Under international law, it is illegal to use directly against humans but legal to use as a smoke screen for strategic reasons. Dr Chai has shown images of phosphorous bombs exploding over Gaza City and Khan Younis and also the aftermath such as burnt out buildings which seemed to have been directly targeted.
Burns on the flesh have left open wounds where excess white phosphorous is absorbed in to the tissues and the blood stream of victims sometimes causing multiple organ failures.
Gases given off from the bombs such as phosphorous pent-oxide can cause phosphoric acid rain causing damage to plants and aquatic life. This is particularly destructive to the outskirts of Gaza, which as a community is heavily dependent on agriculture especially during a blockade which is on going.
• Fuel Air Bomb – Less formally known as a “Vacuum” bomb.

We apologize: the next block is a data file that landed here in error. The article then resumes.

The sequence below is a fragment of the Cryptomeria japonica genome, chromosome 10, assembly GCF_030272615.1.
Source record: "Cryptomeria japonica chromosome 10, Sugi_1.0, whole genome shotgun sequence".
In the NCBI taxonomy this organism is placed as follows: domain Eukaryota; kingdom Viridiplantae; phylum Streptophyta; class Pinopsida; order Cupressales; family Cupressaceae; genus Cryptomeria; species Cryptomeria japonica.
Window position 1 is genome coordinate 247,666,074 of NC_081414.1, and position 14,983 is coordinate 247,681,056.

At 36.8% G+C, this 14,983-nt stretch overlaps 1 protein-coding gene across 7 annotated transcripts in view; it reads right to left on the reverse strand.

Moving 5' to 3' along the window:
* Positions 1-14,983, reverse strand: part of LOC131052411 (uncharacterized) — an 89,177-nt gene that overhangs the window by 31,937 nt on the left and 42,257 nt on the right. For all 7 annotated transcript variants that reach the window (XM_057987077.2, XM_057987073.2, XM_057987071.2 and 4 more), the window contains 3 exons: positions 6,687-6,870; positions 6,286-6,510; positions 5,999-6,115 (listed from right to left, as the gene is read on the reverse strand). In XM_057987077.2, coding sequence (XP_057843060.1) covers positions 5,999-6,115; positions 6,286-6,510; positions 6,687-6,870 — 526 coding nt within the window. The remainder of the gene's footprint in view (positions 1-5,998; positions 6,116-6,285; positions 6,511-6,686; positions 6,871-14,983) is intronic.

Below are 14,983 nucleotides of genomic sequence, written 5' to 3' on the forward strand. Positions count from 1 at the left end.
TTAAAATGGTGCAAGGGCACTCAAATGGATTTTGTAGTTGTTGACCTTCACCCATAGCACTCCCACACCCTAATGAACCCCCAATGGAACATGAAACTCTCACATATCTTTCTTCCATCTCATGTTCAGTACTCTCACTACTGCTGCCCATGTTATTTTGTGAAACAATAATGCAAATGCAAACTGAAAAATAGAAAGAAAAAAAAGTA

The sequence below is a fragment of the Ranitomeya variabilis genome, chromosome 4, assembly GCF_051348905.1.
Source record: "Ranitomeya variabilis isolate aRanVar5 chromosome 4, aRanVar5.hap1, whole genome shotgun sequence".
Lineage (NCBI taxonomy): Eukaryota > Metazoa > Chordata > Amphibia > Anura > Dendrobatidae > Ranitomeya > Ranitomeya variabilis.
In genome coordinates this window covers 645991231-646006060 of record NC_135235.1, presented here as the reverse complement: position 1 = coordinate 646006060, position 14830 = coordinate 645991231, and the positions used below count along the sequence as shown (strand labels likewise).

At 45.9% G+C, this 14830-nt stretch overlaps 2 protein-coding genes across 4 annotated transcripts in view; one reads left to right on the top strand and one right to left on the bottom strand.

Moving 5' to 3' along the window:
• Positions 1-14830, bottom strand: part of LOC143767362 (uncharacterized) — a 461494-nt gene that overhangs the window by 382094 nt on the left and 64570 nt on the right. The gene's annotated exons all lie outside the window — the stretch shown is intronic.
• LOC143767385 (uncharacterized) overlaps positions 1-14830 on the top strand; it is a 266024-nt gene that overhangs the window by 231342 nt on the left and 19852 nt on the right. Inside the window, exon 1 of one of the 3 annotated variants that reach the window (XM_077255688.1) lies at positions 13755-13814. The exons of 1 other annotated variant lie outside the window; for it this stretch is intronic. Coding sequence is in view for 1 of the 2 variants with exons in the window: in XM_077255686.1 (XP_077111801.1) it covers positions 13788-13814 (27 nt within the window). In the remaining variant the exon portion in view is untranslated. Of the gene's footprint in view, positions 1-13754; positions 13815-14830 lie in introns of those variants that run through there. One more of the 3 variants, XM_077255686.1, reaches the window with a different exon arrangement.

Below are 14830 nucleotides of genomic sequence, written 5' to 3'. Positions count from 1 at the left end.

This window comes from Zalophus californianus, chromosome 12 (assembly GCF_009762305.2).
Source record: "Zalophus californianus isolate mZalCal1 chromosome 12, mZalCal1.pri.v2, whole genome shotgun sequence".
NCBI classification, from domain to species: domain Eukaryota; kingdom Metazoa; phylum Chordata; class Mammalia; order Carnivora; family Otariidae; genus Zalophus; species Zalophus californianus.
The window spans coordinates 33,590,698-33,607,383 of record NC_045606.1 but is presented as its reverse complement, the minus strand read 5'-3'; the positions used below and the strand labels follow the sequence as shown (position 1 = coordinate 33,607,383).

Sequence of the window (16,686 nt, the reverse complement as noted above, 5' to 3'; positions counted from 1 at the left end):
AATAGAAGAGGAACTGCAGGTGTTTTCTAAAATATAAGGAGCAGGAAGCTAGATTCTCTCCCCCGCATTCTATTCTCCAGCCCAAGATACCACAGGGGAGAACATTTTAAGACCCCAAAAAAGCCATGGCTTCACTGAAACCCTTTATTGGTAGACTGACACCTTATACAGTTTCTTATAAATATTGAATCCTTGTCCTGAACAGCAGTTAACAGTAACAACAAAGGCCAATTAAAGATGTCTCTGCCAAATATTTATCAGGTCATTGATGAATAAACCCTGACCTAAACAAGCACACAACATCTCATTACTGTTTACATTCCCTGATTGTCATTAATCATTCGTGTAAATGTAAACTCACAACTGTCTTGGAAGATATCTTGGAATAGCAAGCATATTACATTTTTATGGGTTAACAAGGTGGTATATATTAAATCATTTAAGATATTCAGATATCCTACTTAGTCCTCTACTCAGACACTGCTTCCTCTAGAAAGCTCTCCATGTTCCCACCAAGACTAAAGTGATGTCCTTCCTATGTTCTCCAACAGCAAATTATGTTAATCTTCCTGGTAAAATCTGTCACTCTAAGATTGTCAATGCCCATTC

A bomb that was used by Israeli forces in the 1982 invasion of Lebanon. The “fuel” inside quickly consumes the Oxygen of the environment and reacts violently causing an explosion, this means it can burn for a long time in places of limited air flow as the fuel “searches” for Oxygen so that it can react. This means survivors of a blast in a closed space such as a tunnel or bunker may die from asphyxiation (No oxygen to breathe means death). If that is not enough the rapid cooling after the reaction creates a sudden drop in pressure and so a vacuum suction effect is created (hence the name “Vacuum Bomb”). In other words, if dropped in a building, the building could implode in on itself burying the inhabitants alive.
The precision of these weapons are not the greatest in terms of their area of effect with the exception of the experimental D.I.M.E. However, the reader should consider their potency within densely populated cities as well as the part they played in reducing the northern Gaza strip to a tent city.
I must be fair in saying that Hamas has also acted rashly with the use of imprecise rockets. Although most don’t seem to even have explosive warheads they have still caused damage. One case was when a rocket crashed through the roof of an Israeli primary school which was fortunately empty at the time.
This ultimately gives an idea and shows the hatred and loathing Israel has created and aimed at itself over the years. More importantly, as human beings, the victims of ignorance have been our children